We strolled down to one of your childhood rocks with a shiny smooth path down the middle. In “Long Walk to Freedom,” you called these rocks your “roller coaster”: “We sat on flat stones and slid down the face of the large rocks. We did this until our backsides were so sore we could hardly sit down.”

We were mesmerized as we imagined you—one of the most famous liberation leaders in history—as a little cattle herder squealing in delight while slipping along a rock in the veld.

Your museum visitors’ book is inscribed with “get well soon” messages and tributes: “We will always love you Tata,” wrote Sabelo Moloi. Lisa Copeland wrote: “I brought my children from Cape Town to be inspired by how a cattle herder could be president of SA.”

The distant sounds of the choir drifted up through the valley. Below, we could see your pink retirement home, guarded by police. We drove toward the source of the singing, to the community center opposite your house. Your neighbors, villagers and family members—including Mandla Mandela—had gathered to sing and pray for you.

You would smile to see how amazed my friends were that they could walk midway into the somber service without a second glance. You may nod sagely when, summing up the mood of my guests, Ashwini Tambe, a women’s studies and history professor, said she hoped on her trip to understand better the “transformation Mandela underwent from being the agitator who contested apartheid by all means necessary to an all-embracing spirit who believed the best in everybody and wagered on it.”

Returning to Cape Town, we drove alongside the False Bay coast on Baden Powell Drive. South Africa’s challenges once again came into sharp focus as we travelled between the vast blue ocean and the cramped informal housing of Enkanini, where marginalized people live in growing frustration.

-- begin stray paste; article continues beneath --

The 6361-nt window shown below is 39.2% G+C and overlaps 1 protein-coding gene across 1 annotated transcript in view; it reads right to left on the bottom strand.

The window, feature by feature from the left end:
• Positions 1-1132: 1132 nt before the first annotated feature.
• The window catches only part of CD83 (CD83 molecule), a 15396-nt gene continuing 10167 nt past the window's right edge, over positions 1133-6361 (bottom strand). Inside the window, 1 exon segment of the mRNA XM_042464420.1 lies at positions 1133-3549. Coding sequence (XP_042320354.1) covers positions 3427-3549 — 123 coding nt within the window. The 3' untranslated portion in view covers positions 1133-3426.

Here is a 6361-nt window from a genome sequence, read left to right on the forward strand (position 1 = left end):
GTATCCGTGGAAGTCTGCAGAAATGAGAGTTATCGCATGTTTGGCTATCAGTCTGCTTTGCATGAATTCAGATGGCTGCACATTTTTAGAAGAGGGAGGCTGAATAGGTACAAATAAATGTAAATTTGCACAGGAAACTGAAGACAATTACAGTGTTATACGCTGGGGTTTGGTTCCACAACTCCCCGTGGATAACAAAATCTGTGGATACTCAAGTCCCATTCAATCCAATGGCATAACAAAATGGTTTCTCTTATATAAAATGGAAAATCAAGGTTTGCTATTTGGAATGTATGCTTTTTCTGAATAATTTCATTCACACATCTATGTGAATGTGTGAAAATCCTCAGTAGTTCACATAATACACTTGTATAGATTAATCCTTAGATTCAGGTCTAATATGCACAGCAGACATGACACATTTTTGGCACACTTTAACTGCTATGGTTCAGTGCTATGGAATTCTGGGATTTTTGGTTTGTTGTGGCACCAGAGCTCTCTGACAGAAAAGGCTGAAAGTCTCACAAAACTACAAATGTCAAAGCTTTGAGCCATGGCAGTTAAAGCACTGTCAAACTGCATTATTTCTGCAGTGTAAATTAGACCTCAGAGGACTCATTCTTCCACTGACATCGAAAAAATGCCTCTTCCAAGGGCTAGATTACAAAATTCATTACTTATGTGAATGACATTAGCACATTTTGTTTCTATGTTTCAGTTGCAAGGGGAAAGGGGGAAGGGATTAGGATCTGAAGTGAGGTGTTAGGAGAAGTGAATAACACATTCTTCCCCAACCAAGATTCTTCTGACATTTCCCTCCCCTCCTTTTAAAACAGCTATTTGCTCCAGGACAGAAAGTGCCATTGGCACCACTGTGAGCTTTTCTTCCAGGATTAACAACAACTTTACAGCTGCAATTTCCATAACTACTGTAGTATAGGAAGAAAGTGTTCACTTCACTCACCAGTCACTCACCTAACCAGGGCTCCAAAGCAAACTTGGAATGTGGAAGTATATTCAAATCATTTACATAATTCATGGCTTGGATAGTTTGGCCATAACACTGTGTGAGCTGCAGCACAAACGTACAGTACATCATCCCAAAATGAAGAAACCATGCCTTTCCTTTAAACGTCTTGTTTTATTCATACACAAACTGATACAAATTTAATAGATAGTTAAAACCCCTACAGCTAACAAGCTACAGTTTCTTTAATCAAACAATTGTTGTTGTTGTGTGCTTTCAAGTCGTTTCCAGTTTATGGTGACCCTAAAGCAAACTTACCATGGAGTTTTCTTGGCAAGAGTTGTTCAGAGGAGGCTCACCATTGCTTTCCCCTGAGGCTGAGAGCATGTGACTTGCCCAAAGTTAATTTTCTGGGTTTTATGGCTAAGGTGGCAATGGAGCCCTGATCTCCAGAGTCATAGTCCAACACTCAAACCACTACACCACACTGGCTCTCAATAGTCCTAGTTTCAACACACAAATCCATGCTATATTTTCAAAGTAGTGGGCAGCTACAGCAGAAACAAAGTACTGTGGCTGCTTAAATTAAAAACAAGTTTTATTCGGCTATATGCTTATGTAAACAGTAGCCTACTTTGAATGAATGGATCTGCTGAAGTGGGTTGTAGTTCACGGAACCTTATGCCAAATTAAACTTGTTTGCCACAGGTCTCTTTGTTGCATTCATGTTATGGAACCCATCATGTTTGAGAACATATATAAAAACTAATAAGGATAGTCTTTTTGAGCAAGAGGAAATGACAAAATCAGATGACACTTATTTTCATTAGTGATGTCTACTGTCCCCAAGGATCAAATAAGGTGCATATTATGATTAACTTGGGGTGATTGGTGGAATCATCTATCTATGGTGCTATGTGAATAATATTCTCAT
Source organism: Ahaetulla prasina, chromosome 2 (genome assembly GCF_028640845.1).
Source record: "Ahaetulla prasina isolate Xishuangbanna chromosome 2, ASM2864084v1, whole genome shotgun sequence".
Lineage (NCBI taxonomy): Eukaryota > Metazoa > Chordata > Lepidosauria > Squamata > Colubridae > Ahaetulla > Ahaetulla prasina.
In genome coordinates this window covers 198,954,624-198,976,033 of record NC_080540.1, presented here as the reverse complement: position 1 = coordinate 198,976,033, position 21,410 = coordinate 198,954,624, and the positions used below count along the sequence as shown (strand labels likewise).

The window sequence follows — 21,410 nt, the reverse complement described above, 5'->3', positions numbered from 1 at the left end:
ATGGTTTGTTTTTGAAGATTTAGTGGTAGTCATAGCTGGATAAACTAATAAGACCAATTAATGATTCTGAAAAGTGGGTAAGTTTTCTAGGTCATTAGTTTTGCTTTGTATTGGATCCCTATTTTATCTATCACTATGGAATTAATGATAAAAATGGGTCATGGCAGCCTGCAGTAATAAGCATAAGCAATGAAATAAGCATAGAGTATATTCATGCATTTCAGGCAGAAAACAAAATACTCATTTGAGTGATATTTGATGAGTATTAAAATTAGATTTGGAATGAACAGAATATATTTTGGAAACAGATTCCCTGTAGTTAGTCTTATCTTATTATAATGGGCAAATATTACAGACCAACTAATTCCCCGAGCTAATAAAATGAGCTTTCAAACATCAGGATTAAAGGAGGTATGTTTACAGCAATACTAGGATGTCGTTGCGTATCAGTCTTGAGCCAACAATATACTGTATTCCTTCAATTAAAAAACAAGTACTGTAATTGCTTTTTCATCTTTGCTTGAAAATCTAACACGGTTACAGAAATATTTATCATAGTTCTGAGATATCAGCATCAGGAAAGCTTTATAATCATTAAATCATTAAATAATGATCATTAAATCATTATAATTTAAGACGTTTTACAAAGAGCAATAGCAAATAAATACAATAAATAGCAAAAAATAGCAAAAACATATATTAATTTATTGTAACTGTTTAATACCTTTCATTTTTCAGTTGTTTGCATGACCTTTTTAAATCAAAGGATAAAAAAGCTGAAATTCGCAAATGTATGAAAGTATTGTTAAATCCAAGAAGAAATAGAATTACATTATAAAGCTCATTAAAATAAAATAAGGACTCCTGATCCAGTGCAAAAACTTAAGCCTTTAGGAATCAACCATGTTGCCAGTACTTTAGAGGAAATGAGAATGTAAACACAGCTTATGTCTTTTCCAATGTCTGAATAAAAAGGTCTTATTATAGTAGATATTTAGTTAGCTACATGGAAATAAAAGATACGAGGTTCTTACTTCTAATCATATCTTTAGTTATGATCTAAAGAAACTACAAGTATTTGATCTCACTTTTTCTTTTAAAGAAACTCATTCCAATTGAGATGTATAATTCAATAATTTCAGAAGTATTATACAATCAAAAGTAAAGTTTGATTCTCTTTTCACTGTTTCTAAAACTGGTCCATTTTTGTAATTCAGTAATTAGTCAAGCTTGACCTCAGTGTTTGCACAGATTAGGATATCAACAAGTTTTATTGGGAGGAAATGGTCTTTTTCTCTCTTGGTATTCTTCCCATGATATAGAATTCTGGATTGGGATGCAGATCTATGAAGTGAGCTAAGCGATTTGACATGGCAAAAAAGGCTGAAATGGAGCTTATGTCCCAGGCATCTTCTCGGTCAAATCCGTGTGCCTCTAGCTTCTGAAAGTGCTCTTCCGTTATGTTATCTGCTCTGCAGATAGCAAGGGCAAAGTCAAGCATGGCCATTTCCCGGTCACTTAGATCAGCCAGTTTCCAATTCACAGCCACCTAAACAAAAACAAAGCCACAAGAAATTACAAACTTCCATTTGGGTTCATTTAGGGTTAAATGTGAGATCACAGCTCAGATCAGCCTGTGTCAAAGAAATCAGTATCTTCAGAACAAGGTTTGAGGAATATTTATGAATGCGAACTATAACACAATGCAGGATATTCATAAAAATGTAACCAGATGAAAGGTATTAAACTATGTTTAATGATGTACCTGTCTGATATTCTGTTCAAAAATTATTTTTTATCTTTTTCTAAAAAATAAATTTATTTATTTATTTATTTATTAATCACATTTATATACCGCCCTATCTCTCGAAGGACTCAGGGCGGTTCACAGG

You warn about the ongoing struggle in your autobiography: “I have discovered the secret that after climbing a great hill, one only finds that there are many more hills to climb.” When you stood down as president, you filled the country with “a reservoir of goodwill,” wrote Nicholas Haysom, your former presidential legal adviser, at the weekend. “This was a social capital it could draw on as it faced new and difficult challenges—the mountains ahead that Mandela refers to.”

This holiday, while you have been on your sick bed, I swam in this reservoir of goodwill. I was reminded how privileged I am as a middle-class citizen. I felt an immense pride to show charmed visitors our magnificent country. Although unacceptably unequal and in deep pain, South Africa shines with potential.

Amid the white noise of divisiveness, we need to adopt your all-embracing spirit my friend speaks about. We need to learn about each other, to climb mountains together.

Happy 95th birthday.

This article was published in the Cape Times on Mandela’s birthday, July 18, 2013. Heard is assistant editor, head of news at the Cape Times. She is a 2010 Nieman Fellow. Accompanying her on the road trip were 2010 fellows Martha Bebinger, Lisa Mullins, and Shankar Vedantam; affiliates Ashwini Tambe and Steve Pike; and children Eli Bebinger, Anya Vedantambe, and Tyler and Ella Pike.